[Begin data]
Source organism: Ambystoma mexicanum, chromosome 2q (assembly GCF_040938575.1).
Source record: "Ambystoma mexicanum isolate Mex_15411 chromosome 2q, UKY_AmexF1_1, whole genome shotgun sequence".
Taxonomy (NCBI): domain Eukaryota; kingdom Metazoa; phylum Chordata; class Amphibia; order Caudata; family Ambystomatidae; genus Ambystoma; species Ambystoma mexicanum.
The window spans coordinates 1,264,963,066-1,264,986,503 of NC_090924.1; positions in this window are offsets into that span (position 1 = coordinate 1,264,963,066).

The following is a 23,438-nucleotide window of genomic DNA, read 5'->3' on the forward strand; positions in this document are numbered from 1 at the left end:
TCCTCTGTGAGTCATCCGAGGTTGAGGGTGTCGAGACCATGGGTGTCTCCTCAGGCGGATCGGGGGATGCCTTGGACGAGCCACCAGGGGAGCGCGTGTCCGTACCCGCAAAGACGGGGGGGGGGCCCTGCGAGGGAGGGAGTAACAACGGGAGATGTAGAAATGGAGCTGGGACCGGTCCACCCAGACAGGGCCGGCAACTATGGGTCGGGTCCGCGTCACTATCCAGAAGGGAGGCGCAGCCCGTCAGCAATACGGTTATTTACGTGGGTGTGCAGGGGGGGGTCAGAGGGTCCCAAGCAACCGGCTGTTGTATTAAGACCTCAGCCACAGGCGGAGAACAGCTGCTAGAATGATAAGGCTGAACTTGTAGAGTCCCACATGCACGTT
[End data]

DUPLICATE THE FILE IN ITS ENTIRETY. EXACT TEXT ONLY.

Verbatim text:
Source organism: Ambystoma mexicanum, chromosome 2q (assembly GCF_040938575.1).
Source record: "Ambystoma mexicanum isolate Mex_15411 chromosome 2q, UKY_AmexF1_1, whole genome shotgun sequence".
Taxonomy (NCBI): domain Eukaryota; kingdom Metazoa; phylum Chordata; class Amphibia; order Caudata; family Ambystomatidae; genus Ambystoma; species Ambystoma mexicanum.
The window spans coordinates 1,264,963,066-1,264,986,503 of NC_090924.1; positions in this window are offsets into that span (position 1 = coordinate 1,264,963,066).

The following is a 23,438-nucleotide window of genomic DNA, read 5'->3' on the forward strand; positions in this document are numbered from 1 at the left end:
TCCTCTGTGAGTCATCCGAGGTTGAGGGTGTCGAGACCATGGGTGTCTCCTCAGGCGGATCGGGGGATGCCTTGGACGAGCCACCAGGGGAGCGCGTGTCCGTACCCGCAAAGACGGGGGGGGGGCCCTGCGAGGGAGGGAGTAACAACGGGAGATGTAGAAATGGAGCTGGGACCGGTCCACCCAGACAGGGCCGGCAACTATGGGTCGGGTCCGCGTCACTATCCAGAAGGGAGGCGCAGCCCGTCAGCAATACGGTTATTTACGTGGGTGTGCAGGGGGGGGTCAGAGGGTCCCAAGCAACCGGCTGTTGTATTAAGACCTCAGCCACAGGCGGAGAACAGCTGCTAGAATGATAAGGCTGAACTTGTAGAGTCCCACATGCACGTT